76.7 F
San Fernando
Friday, Jan 27, 2023
-Advertisement-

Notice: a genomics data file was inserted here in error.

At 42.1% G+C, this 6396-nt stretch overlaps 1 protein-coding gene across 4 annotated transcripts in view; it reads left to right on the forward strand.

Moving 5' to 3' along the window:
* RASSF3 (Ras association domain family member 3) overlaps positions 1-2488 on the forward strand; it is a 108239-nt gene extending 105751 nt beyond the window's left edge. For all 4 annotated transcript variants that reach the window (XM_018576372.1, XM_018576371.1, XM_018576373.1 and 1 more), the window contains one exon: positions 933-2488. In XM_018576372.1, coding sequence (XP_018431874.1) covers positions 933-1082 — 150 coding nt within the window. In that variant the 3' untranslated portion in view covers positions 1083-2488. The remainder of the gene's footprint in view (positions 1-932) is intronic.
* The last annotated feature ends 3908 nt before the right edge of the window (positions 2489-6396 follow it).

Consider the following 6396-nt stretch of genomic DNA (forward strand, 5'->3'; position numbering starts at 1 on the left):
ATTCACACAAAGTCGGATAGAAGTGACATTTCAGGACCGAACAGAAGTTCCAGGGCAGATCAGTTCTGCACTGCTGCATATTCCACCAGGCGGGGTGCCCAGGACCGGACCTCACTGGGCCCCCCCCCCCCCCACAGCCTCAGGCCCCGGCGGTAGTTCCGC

Rocket Engine Maker in Orbit Over Mars Mission